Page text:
2. The method of conveyingbulk materials through a pipe-line pneumatically, which comprises rapidly and continuously withdrawing separate quantities from a source of supply, advancing the materials and supplying each quantity with a charge of compressed air at high pressure at a point between the source of supply and the pipe-line, maintaining the charge at an intermediate pressure by supplying additional compressed air at a point between the first supply point and the pipe-line, discharging the quan-.

tities successively into the pipe-line, and supplying additional air to the pipe-line at low pressure to create the necessary air velocity to convey the material to a delivery point.

3. The method of conveying bulk materials through a pipe-line pneumatically, which comprises rapidly and continuously withdrawing separate quantities from a source of supply, advancing the materials and supplying each quantity with a charge of compressed air at high pressure admitted at a point between the source of supply and the pipe-line, maintaining the charge at an intermediate high pressure by supplying additional compressed air at a point between the first supply point and the pipe-line, discharging the quantities successively through a narrow orifice into the pipe-line and supplying additional air to the latter at low pressure and of limited volume to convey the ,material at low velocity to a delivery point.

4. The method of conveying fragile bulk materials through a pipe-line pneumatically, which comprises conveying materials from a source of supply at a slow and uniform rate, rapidly and continuously withdrawing separate quantities. sealing each quantity against substantial loss of air pressure and supplying the quantity with a charge of air at high pressure at a point be tween the source of supply and the pipe-line, sealing the quantity from said source of air-supply and maintaining the charge at an intermediate highpressure by supplying additional air at intermediate high pressure at a point between the first supply and the pipe-line, sealing the second source of supply and discharging the quantities successively through a narrow orifice into the pipe-line and conveying the material to a delivery point at low velocity by supplying additional air to the pipe-line at low pressure and limited volume.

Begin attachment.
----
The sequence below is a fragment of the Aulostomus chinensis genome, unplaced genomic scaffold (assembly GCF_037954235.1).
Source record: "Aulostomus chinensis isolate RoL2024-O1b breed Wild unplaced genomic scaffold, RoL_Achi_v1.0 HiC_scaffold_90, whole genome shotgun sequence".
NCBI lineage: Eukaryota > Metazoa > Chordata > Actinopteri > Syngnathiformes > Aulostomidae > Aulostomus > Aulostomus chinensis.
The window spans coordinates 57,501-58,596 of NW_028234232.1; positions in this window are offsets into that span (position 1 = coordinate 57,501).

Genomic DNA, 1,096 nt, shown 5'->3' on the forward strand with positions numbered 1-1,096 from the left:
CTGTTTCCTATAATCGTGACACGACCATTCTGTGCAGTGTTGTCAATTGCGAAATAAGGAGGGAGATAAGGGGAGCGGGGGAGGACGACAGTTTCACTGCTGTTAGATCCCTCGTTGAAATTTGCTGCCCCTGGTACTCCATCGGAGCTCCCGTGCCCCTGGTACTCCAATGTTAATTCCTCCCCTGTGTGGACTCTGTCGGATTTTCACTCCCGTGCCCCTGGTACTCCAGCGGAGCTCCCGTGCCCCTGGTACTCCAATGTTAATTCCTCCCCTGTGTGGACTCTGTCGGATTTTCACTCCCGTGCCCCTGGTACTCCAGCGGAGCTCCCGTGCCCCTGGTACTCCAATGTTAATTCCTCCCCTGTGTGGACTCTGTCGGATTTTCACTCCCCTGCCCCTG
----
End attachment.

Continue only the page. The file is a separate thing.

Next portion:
5. Apparatus for conveying bull; materials through a pipe-line pneumatically, which comprises the combination of a casing having an inlet for receiving materials from a source of supply and a discharge orifice, a feed roll supported for rotation within the casing between the inlet and discharge orifice and partly surrounded by a wall of the casing, the roll being provided circumferentially with a plurality of cells to withdraw separate quantities of materials and deliver them to the discharge orifice, an ejector communicating with the discharge orifice and provided with a connection for a pipe-line, a connection for supplying high pressure compressed air to the cells at a point between the inlet and discharge orifice where the cells are substantially sealed by the wall of the casing, a second connection for supplying additional air at an intermediate high pressure between the pipe-line and the first connection but sealed from the latter by a wall of a cell and a connection opening into the ejector beyond the discharge orifice for supplying additional air to create the necessary velocity to convey the materials to a delivery point.